Mississippi Governor Phil Bryant is backing Department of Public Safety Commissioner Marshall Fisher’s decision to part ways with Nike as a vendor for gear for the state’s law enforcement officers. Now the ACLU of Mississippi is responding.
In a statement, Gov. Bryant said:
“I support the Commissioner’s decision. He has a right to determine what vendors DPS does business with, and it’s not going to be with a company that pays an individual who has slandered our fine men and women in law enforcement.”
The decision comes after Nike chose Colin Kaepernick as one of its faces for a 30th anniversary “Just do it” campaign. After an initial slump on the stock market, Nike’s online sales are up by 30% and stock closed Monday at $83.26 on the NYSE.
Tuesday, the ACLU of Mississippi released the following statement:
Nike recently featured Colin Kaepernick prominently in a new advertisement campaign. Kaepernick took a knee during the National Anthem to bring attention to the lack of accountability of law enforcement officers who kill unarmed black men and boys. President Donald Trump has tried to divide our country by re-framing the lawful protest as unpatriotic and disrespectful of the military and an assault on law enforcement. In response to Nike’s ad, Commissioner of Public Safety Marshall Fisher and Governor Phil Bryant joined President Trump in his divisive culture war by implementing and supporting a ban by the Mississippi Department of Public Safety on the purchase of Nike products. The below quote can be attributed to ACLU of Mississippi Executive Director and retired U.S. Army Colonel Jennifer Riley Collins:
“Mississippi has a long history of failing to acknowledge and hold accountable those who commit injustices against black and brown people and other ethnic minorities. Commissioner Fisher’s decision to not purchase Nike products is yet another attempt to change the narrative and refuse to acknowledge that black and brown people are disproportionately being killed at the hands of law enforcement without accountability.
“Like, Marshall Fisher, I too served this nation in uniform. I did so proudly and honorably in peace and war because I believe that every American should have the right to exercise the freedoms for which I fought. Both governmental officials should be reminded that they represent all of Mississippi and are sworn to uphold the constitution, which includes the freedom of speech and right to peaceful protest.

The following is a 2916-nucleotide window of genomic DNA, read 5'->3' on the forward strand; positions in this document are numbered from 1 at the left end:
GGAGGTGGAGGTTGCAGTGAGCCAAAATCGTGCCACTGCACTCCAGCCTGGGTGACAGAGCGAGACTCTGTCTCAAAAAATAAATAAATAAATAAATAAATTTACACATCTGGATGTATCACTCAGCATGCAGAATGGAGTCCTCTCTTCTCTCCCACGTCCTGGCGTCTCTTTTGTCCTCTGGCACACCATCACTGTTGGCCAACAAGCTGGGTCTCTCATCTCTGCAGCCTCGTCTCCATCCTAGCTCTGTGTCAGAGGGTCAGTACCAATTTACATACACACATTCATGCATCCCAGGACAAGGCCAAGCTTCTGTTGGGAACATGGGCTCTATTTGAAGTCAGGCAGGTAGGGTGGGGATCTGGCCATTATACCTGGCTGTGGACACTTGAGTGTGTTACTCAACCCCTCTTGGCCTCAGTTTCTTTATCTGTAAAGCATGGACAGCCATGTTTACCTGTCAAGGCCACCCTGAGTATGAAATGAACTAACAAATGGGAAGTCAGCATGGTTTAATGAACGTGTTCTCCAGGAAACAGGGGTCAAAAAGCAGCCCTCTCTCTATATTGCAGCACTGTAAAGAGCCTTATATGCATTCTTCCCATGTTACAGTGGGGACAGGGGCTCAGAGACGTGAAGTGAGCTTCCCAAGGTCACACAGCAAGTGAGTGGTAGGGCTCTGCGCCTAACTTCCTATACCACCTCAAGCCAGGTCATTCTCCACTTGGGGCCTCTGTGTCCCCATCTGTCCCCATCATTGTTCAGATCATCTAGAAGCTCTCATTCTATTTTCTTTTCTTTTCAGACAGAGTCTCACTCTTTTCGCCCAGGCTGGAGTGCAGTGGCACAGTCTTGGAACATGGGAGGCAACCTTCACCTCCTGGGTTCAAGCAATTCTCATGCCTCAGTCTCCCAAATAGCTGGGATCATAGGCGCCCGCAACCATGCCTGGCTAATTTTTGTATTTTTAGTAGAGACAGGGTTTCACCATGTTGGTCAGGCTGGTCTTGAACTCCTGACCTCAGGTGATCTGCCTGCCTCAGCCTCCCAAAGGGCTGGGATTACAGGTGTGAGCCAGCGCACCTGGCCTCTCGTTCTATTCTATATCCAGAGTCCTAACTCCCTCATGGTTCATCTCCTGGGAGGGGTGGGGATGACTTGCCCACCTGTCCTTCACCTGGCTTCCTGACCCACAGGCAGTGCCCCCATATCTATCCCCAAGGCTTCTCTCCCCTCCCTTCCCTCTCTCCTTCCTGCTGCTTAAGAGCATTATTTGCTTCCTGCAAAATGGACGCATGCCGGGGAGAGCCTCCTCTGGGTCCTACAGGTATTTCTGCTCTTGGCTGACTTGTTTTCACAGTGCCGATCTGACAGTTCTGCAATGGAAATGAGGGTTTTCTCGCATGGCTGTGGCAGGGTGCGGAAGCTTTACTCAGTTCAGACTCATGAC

“Commissioner Fisher, with the governor’s aid, is trying to use the power of his public office to prevent others from expressing their support for Colin Kaepernick. Commissioner Fisher’s decision is a clear response to political speech with which he disagrees. The most fundamental precept of the First Amendment is that the government cannot suppress one side of a public debate. The government cannot impose ideological litmus tests on government contractors.
“About 75 years ago, the Supreme Court held in the Barnette decision that ‘no official, high or petty, can prescribe what shall be orthodox in politics, nationalism, religion, or other matters of opinion or force citizens to confess by word or act their faith therein.’ Mississippians individually can use their power in the marketplace to express their satisfaction or dissatisfaction and advocate for or against political, social, and economic change. We saw this during the Boston Tea Party, the Montgomery bus boycott, and the campaign to divest from businesses operating in apartheid South Africa. The government and our state leaders in their official capacity, including Marshall Fisher and Governor Bryant, however, cannot participate in unconstitutional efforts to stamp out First Amendment-protected campaigns.
“Whatever you may think about Nike or Colin Kaepernick, political protests are a legitimate form of non-violent speech, and are protected by the First Amendment. When Kaepernick took a knee, it was not in opposition to law enforcement or the military nor was it disrespectful to this country. It was in protest of the pervasive racial injustice that still remains in our country. If Mississippi is to ever escape the vestiges of its divided past and move forward to become a place of hospitality and opportunity for all, our state’s leaders must focus on legitimate governmental issues.”